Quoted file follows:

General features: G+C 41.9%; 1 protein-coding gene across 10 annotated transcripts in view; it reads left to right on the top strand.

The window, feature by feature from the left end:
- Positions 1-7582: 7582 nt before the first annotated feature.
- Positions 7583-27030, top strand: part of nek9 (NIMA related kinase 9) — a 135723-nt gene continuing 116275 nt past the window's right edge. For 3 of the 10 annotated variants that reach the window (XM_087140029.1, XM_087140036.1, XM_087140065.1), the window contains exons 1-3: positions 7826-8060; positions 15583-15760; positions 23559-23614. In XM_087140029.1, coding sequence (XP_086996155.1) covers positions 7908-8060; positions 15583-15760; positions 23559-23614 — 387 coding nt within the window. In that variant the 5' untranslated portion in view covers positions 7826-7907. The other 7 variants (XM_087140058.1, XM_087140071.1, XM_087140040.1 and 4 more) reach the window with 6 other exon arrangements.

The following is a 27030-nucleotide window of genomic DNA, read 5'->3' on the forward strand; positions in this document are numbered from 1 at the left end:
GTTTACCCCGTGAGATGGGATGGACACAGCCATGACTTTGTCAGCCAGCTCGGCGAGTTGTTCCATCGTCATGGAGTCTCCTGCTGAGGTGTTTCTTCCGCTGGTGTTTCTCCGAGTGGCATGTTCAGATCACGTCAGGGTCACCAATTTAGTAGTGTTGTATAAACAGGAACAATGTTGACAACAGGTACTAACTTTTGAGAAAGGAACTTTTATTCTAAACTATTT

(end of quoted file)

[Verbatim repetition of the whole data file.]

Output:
General features: G+C 41.9%; 1 protein-coding gene across 10 annotated transcripts in view; it reads left to right on the top strand.

The window, feature by feature from the left end:
- Positions 1-7582: 7582 nt before the first annotated feature.
- Positions 7583-27030, top strand: part of nek9 (NIMA related kinase 9) — a 135723-nt gene continuing 116275 nt past the window's right edge. For 3 of the 10 annotated variants that reach the window (XM_087140029.1, XM_087140036.1, XM_087140065.1), the window contains exons 1-3: positions 7826-8060; positions 15583-15760; positions 23559-23614. In XM_087140029.1, coding sequence (XP_086996155.1) covers positions 7908-8060; positions 15583-15760; positions 23559-23614 — 387 coding nt within the window. In that variant the 5' untranslated portion in view covers positions 7826-7907. The other 7 variants (XM_087140058.1, XM_087140071.1, XM_087140040.1 and 4 more) reach the window with 6 other exon arrangements.

The following is a 27030-nucleotide window of genomic DNA, read 5'->3' on the forward strand; positions in this document are numbered from 1 at the left end:
GTTTACCCCGTGAGATGGGATGGACACAGCCATGACTTTGTCAGCCAGCTCGGCGAGTTGTTCCATCGTCATGGAGTCTCCTGCTGAGGTGTTTCTTCCGCTGGTGTTTCTCCGAGTGGCATGTTCAGATCACGTCAGGGTCACCAATTTAGTAGTGTTGTATAAACAGGAACAATGTTGACAACAGGTACTAACTTTTGAGAAAGGAACTTTTATTCTAAACTATTT